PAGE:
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The implications of cultural competence for teachers and learners and understanding how to be inclusive are considered. The way in which universal design accommodates diversity and can be applied to educational environments is explored. The concept of cultural diversity in learning and the needs of Maori and Pacific Island learners is also covered.

Cultural competence

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What does this mean? The ability to interact effectively with people of different cultures is a good start, but the practice of cultural competence will vary across different disciplines.

What is regarded as "normal" might depend on your experience and background - even within one culture, women may behave differently from men, and older people have different norms than the young. The bottom line of good interaction will be not to cause offence! But of course there is much more to think about, especially for teachers and their relationship with learners. Read this interesting blog posting by Randy Miller, a teacher in a multicultural American school. On a practical level, members of ethnic or socio-economic minorities often have poorer outcomes in learning, health and employment. Apart from ethical reasons, it makes economic sense for a nation to look after its disadvantaged members.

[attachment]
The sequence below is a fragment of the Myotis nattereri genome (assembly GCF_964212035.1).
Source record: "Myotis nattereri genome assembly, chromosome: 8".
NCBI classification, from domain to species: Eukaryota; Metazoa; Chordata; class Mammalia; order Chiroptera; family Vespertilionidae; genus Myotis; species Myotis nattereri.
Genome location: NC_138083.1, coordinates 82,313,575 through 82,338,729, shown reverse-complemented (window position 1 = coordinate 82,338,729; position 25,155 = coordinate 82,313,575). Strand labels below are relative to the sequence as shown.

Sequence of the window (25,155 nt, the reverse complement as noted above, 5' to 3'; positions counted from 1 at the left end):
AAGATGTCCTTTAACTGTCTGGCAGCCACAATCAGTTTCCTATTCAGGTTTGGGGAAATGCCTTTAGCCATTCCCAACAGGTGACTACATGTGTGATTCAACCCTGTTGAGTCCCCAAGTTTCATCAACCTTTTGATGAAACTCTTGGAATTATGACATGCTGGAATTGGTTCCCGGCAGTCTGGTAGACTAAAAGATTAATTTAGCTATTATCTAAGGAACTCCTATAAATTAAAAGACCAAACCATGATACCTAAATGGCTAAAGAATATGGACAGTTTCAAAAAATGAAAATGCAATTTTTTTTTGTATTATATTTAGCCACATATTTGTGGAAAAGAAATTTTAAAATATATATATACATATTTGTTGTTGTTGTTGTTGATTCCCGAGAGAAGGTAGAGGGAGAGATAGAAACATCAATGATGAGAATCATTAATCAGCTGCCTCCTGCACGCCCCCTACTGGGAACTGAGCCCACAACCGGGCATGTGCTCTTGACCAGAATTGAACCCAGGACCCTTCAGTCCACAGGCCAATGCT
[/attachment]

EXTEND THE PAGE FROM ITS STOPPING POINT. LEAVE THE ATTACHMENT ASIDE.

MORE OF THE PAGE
In Aotearoa/New Zealand there is a conscious commitment to cultural awareness in many fields including education, and the basis for this commitment is our founding document, the Treaty of Waitangi, signed by representatives of Maori and Pakeha communities on February 6th, 1840. You can read the English text here. You will study this and its implications for teaching in New Zealand in more detail later in this course. Visitors and new residents in any country also experience cultural awareness - and the lack of it - in daily life. Most people show interest and goodwill towards others, and one of the main reasons that people travel is to learn about other cultures.

The experience of students from other cultures who come to New Zealand has been studied by Malcolm Lewthwaite in his 1996 paper "A study of international students' perspectives on cross-cultural adaptation" (International Journal for the Advancement of Counselling 19:167-185, 1996.)  You can access it here and it makes very interesting reading - but his most telling statement (p.1) is "the greatest block to adaptation was lack of intercultural communicative competence."